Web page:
Misfits in Japan
Before anything else, let me greet you a very merry Christmas!!! I am sure that most of you, like me, are looking forward to this best time of the year. You see, Christmas is actually the reason that I am writing to you now. My family decided to spend a few days before Christmas in Japan this year. It was our first ever family trip to Japan, and that's what I wanted to share with you guys for now.
So let me get you off the honeymoon posts for awhile, and allow me to share with you a few of my travel tips and some photos from our family trip... You must be wondering what kind of misfits did we have in Japan, huh? Let me start off by saying that Japan is really a one-of-a-kind place. From the vending machines where you buy your dinner tickets, to their marvelous temples and breathtaking towers, there is really no place like Japan.
Our first challenge during this trip was the language barrier; you see not all Japanese speak the common English language. Don't get me wrong; the Japanese are very accommodating, friendlyand polite people. But, asking for directions and help from someone you encouter in the streets is actually easier said than done. And here's where Google Translate could be of some help, to those of you who are familiar with using it. Tip: you'll need a mobile internet while using this app if you need to translate from Japanese.
Which brings me to our next challenge: mobile wifi. We encountered barely a handful of restaurants that offered free (and fast) wifi service. Universal Studios and DisneySea Japan did not have free wifi services. And this was a major problem for us, since our itinerary heavily relied on Google Maps telling us exactly where we're heading and where we needed to go. Tip: if you already have a mobile internet device, consider buying one of those prepaid wifi cards that look like the ones below. We found this wide selection in Yodobashi Center near the Namba station in Osaka.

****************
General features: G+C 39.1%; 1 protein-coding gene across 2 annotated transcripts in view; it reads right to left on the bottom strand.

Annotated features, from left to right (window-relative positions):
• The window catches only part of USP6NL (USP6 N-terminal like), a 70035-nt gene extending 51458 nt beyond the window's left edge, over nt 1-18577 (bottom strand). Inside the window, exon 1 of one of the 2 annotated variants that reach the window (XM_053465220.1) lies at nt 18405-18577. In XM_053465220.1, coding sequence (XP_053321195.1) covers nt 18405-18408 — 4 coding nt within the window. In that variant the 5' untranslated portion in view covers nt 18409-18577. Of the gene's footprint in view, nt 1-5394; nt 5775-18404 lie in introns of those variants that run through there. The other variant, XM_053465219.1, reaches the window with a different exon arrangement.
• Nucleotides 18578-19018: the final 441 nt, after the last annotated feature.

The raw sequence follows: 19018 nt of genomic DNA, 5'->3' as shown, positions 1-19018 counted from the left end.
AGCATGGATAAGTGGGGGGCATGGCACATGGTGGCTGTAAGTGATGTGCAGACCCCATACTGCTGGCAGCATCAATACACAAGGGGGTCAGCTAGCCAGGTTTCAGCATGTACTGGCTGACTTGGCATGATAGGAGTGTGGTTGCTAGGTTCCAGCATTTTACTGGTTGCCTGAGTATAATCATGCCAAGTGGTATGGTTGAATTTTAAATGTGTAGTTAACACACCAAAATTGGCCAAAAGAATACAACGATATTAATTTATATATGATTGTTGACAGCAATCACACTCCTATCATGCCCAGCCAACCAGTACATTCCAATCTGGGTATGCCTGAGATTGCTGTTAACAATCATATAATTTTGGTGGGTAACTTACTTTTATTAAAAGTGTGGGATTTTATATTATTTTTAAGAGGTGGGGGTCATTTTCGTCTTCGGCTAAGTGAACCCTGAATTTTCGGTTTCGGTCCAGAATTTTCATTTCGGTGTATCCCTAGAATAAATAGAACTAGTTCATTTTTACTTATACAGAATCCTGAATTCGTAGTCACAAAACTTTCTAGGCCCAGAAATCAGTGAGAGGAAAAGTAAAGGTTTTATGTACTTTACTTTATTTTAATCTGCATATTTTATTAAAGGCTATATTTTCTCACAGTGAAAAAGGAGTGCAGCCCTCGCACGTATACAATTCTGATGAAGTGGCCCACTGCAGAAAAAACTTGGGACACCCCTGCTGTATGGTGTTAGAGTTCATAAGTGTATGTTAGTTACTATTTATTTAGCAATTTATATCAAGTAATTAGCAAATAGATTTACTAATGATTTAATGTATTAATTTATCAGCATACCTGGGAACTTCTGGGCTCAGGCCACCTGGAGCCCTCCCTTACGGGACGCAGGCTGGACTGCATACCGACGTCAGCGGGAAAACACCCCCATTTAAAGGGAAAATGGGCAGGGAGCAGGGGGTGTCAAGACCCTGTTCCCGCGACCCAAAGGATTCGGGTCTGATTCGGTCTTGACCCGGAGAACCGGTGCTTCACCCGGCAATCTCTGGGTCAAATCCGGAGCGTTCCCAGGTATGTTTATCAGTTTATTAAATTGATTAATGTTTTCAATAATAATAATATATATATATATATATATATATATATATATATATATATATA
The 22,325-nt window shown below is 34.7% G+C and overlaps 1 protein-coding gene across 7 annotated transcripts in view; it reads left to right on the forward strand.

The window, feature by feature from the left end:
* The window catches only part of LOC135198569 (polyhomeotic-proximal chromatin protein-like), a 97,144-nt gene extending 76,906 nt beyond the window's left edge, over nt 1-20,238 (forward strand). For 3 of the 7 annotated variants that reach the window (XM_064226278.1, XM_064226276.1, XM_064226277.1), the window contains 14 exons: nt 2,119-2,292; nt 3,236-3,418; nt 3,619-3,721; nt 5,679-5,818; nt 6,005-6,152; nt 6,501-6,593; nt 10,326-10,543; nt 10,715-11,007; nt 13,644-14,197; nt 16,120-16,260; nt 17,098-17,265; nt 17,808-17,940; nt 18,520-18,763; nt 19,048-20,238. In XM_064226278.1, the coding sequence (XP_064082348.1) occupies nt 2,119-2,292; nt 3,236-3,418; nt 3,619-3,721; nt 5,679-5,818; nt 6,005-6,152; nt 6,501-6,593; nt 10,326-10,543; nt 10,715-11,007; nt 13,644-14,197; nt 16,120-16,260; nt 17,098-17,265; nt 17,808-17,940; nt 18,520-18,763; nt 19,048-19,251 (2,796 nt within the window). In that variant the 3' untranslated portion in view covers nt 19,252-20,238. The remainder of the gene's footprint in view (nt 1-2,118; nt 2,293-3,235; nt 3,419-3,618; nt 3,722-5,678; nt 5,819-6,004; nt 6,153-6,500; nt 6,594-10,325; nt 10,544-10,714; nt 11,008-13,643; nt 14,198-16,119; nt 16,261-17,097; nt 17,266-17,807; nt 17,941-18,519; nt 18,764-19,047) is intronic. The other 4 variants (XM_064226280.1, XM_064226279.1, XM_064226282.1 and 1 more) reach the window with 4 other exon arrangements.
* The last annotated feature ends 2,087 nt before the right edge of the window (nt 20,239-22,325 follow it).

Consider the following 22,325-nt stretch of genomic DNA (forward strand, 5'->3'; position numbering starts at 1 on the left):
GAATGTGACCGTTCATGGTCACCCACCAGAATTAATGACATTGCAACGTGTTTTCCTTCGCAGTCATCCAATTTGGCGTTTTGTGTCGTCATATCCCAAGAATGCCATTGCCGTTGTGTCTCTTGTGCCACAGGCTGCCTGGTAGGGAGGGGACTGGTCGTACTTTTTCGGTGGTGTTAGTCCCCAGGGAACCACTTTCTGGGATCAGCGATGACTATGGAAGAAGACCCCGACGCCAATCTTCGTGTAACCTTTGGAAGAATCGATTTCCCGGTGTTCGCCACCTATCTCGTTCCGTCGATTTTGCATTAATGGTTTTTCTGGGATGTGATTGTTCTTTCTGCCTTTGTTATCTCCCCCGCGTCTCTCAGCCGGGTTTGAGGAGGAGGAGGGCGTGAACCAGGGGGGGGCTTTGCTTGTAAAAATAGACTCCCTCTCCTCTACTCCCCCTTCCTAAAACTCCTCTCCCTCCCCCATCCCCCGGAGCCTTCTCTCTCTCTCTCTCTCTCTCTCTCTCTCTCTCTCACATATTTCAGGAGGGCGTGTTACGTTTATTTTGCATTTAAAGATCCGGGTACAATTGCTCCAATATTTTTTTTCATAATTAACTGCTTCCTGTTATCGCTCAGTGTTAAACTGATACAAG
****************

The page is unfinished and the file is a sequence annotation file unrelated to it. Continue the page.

It was also a challenge getting the hang of their railway transport. Aside from the fact that their ticket vendo machines and their tickets and platform signs are all in Japanese characters (there's an English option though, which you'll need to find either on the upper left screen or left panel buttons of the vending machines), you need to know the difference between each railway system (they have the Toei, the JR lines, the subway and the Shinkansen). Tip: if you're unsure whether you're on the right platform or not, you may ask the train/railway conductors. You can distinguish them by their navy blue uniforms and caps. Most of them can speak English easily.
I have just one last tip that you might find helpful if you plan to visit Japan during the cold winter season. They have these heater patches that you can put against your undershirt or in your pockets, to help you keep warm while traveling (see photo below). I loved them!
So now here are our Japan photos, finally. Hope you enjoy! And Merry Christmas!!!
Thank you so much for reading! Have a merry and blessed Christmas!!
Photos by Troy M.
Shein gray coat • Prada tote • Topshop bonnet
Zara boots (old) • Topshop knitted pink sweater
Zara knitted green vest (old) • gray scarf from Topshop
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